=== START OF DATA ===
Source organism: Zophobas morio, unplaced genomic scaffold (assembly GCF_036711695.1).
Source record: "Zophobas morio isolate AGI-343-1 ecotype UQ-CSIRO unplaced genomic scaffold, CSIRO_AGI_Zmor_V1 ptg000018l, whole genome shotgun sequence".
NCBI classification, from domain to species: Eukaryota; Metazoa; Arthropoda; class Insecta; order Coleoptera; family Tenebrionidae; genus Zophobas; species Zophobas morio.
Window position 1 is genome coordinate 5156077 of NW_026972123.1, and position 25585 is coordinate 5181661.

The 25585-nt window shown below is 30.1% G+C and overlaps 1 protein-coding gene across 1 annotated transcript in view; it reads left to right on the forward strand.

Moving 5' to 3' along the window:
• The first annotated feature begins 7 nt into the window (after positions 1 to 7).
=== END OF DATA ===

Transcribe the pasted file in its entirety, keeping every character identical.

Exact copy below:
Source organism: Zophobas morio, unplaced genomic scaffold (assembly GCF_036711695.1).
Source record: "Zophobas morio isolate AGI-343-1 ecotype UQ-CSIRO unplaced genomic scaffold, CSIRO_AGI_Zmor_V1 ptg000018l, whole genome shotgun sequence".
NCBI classification, from domain to species: Eukaryota; Metazoa; Arthropoda; class Insecta; order Coleoptera; family Tenebrionidae; genus Zophobas; species Zophobas morio.
Window position 1 is genome coordinate 5156077 of NW_026972123.1, and position 25585 is coordinate 5181661.

The 25585-nt window shown below is 30.1% G+C and overlaps 1 protein-coding gene across 1 annotated transcript in view; it reads left to right on the forward strand.

Moving 5' to 3' along the window:
• The first annotated feature begins 7 nt into the window (after positions 1 to 7).